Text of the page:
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C. Aubrey Smith
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Sally was an orphan who got her name from the telephone exchange where she was abandoned as a baby. In the orphanage, she discovered the joy of dancing and has been practicing since. ... See full summary »
John Francis Dillon
Joe E. Brown
Calvin Jones is a cowboy who wants to invest in a Broadway play. Ruth Weston, a secretary, learns that her boss, Joe Lehman, is attempting to swindle Jones and pulls a successful coup d'etat producing a play that she stars in.
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According to a review summary in the New York Times, Joe E. Brown was affectionately pawed by a lion during one take, requiring 6 stitches in his arm. The article also points out that Brown did his own "spectacular acrobatics" - no doubles were used. See more »
Standard Boy meets Girl set against spectacular 'Sawdust' background.
NIT HAQVING BEEN even thought of during the period of Joe E. Brown's salad days in Hollywood, we really didn't know just what he meant to audiences of the Depression ridden 1930s or the World War II period in the 1940s. Pf course we knew who he was, mainly from Television guest starring shots on the many variety shows and on WHAT'S MY LINE? His old films were shown occasionally; but at late hours when good little Baby Boomer Generation kids were up in slumberland.
IN MORE RECENT years ('recent' extending back to those 1970s), we started to have the good fortune to screen his comedies from the 1930s, 1940s. Titles such as: EARTHWORN TRACTORS, ALIBI IKE and THE GLADIATOR were the order of the day. We found ourselves to be very fortunate to have access to some film revival venues such as the Clark Theatre, the Film Center of the Art Institute of Chicago and Northwest Federal Savings Saturday evenings' screenings.
ADDED TO THE mix was a sudden explosion in interest books and various periodicals which were devoted to film history. We were all familiar with the plethora of "movie magazine" that were available down at the corner newsstand at the Damen Drug Store, but we also knew that these were really "tabloid type" gossip trash, with little historical material in them.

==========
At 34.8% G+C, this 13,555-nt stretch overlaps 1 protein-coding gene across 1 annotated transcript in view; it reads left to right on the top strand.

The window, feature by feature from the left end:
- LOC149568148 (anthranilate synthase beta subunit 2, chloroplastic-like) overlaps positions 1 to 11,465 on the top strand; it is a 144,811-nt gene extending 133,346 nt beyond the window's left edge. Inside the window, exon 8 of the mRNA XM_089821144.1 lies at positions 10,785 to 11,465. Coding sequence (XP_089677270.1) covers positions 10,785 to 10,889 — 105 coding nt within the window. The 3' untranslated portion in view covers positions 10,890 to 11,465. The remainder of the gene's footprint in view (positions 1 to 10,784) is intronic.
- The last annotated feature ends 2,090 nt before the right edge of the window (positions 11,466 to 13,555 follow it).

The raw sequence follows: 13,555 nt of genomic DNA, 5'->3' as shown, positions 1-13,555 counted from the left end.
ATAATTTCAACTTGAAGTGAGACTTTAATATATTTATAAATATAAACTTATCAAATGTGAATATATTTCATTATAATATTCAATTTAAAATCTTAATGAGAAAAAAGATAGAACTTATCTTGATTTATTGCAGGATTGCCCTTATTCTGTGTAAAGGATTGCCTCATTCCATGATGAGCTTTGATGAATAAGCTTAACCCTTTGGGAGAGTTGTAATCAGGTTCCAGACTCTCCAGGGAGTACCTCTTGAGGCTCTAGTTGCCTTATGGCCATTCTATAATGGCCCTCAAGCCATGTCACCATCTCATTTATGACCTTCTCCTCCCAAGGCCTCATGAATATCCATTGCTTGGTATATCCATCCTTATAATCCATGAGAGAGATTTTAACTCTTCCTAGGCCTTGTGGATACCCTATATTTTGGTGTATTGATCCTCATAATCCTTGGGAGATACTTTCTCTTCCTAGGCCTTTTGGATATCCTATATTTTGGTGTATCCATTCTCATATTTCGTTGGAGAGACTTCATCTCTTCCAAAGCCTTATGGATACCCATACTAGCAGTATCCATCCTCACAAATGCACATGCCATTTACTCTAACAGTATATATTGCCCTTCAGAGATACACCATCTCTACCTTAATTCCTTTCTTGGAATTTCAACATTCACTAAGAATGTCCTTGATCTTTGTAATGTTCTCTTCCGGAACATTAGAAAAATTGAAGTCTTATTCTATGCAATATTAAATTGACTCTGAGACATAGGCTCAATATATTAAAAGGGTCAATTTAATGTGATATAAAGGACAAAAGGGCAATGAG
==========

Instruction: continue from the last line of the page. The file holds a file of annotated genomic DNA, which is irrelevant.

SO THAT BRINGS us right up to this recent viewing of THE CIRCUS CLOWN (First National/Vitaphone, 1934) via the good facilities of our cable TV provider and Turner Classic Movies. This was one Joe E. Brown outing that we had not even herd of, let alone having seen it. We find that Mr. Brown's screen persona had remained very much the same, even when his characters' names, locales and stations in life did. Be sure, he always managed to give his audience at least some snippets of his famous abilities in yelling.
AS FOR OUR story, we find Joe in a double role of Happy Howard and his father. His life is one o e farm, but he longs to join the circus and become the star that his father hadn't. He does get his chance and, being a rather naive, generously helpful albeit somewhat inept sort of fellow. He get's himself in the crossfire of some "bad girl" type and even a female impersonator(!!), before he finally finds his way to his true love. THE END
ONE OF THE most interesting attributes of this picture is the manner in which the production team manages to display Joe E. Brown's amazing abilities as an acrobat. Mr. Brown was truly a gifted athlete, who also spent a great part of his early life in circus and vaudeville troops performing tumbling, trapeze and trampoline routines & stunts. He also was a professional baseball player in the minor leagues; who turned down a contract with the NY Yankees (Babe Ruth. Lou Gehrig & Murderers Row).
THAT THIS MAN maintained such a high degree of physical fitness was a tribute to his dogged determination and devotion to exercise. And he did so in spite of a problem with alcoholism.
BUT. WE ONCE again digress. Just see it, at least once, honest Schultz!
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